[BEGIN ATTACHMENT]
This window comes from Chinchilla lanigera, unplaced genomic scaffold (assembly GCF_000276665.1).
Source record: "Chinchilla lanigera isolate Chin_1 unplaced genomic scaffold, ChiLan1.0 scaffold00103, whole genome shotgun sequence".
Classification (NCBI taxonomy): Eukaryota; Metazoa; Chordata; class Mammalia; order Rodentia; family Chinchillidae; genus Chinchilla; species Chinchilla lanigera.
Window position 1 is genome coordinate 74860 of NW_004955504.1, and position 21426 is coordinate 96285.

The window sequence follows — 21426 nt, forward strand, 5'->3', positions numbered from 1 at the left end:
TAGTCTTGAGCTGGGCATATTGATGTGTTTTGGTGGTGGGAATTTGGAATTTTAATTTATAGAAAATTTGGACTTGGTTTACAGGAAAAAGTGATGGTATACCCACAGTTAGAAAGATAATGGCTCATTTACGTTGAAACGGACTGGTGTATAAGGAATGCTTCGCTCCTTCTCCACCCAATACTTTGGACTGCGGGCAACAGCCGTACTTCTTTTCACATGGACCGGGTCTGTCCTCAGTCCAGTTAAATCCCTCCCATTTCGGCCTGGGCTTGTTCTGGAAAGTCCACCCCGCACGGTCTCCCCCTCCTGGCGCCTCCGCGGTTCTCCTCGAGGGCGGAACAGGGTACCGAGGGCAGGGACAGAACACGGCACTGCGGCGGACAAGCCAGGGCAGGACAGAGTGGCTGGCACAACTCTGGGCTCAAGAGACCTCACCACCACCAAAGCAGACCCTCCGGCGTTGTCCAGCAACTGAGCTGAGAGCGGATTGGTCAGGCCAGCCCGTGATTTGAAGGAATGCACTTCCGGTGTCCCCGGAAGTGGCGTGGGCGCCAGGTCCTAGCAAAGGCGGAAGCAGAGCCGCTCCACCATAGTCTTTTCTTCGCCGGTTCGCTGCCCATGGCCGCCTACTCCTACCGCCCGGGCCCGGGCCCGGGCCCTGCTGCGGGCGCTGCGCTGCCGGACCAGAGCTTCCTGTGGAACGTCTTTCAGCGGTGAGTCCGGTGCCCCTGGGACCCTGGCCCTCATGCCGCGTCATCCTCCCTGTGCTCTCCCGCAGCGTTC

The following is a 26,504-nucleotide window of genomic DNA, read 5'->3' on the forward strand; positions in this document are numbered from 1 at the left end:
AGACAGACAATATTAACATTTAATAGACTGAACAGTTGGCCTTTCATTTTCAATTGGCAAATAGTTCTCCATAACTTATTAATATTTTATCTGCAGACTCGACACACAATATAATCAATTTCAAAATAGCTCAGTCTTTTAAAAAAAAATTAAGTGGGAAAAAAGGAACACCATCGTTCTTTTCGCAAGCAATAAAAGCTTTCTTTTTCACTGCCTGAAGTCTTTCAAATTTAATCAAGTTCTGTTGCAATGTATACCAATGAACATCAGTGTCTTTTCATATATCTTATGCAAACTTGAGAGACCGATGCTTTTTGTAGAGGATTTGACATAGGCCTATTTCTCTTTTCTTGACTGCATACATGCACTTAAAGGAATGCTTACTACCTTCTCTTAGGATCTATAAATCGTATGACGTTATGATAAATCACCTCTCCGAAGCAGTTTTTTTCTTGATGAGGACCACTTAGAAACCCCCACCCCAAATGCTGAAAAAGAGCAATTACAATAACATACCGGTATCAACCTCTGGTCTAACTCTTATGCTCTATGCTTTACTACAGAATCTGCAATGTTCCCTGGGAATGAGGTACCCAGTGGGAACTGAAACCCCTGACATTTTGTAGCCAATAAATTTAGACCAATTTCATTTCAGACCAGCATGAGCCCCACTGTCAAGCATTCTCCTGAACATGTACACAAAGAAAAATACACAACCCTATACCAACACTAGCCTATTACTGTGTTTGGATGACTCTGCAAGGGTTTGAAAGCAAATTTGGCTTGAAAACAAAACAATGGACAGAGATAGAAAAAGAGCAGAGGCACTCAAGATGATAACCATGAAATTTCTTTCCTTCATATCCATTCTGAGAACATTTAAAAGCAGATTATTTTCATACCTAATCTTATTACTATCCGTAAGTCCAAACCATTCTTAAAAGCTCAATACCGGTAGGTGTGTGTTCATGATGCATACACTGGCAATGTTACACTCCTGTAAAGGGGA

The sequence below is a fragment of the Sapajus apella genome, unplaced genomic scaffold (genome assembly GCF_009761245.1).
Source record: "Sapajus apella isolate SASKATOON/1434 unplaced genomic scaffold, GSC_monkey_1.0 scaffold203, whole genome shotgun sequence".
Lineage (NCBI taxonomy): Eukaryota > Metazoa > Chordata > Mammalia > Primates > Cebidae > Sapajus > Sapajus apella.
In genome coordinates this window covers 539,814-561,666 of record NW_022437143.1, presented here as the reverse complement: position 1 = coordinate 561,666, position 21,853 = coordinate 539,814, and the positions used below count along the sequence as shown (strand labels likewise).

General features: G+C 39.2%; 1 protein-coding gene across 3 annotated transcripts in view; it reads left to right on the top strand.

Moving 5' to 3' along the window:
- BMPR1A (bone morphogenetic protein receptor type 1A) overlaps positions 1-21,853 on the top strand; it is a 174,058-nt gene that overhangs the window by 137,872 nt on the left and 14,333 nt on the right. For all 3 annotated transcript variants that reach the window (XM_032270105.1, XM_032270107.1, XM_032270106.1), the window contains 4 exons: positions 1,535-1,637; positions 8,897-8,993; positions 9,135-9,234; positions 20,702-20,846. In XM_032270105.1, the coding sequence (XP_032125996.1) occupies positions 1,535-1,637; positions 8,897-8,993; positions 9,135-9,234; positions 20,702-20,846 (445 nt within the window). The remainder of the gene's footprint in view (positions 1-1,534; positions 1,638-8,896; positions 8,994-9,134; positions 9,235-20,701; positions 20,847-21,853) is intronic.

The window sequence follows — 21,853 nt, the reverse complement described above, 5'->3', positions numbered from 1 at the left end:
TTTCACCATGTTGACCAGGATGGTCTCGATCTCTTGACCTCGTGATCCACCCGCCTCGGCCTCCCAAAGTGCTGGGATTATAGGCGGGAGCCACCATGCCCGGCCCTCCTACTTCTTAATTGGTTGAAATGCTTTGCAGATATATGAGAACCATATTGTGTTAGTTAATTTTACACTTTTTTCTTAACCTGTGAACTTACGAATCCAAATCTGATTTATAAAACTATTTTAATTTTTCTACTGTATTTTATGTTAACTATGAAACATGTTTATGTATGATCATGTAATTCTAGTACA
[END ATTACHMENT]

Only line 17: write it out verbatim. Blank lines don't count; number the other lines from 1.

TTTCACCATGTTGACCAGGATGGTCTCGATCTCTTGACCTCGTGATCCACCCGCCTCGGCCTCCCAAAGTGCTGGGATTATAGGCGGGAGCCACCATGCCCGGCCCTCCTACTTCTTAATTGGTTGAAATGCTTTGCAGATATATGAGAACCATATTGTGTTAGTTAATTTTACACTTTTTTCTTAACCTGTGAACTTACGAATCCAAATCTGATTTATAAAACTATTTTAATTTTTCTACTGTATTTTATGTTAACTATGAAACATGTTTATGTATGATCATGTAATTCTAGTACA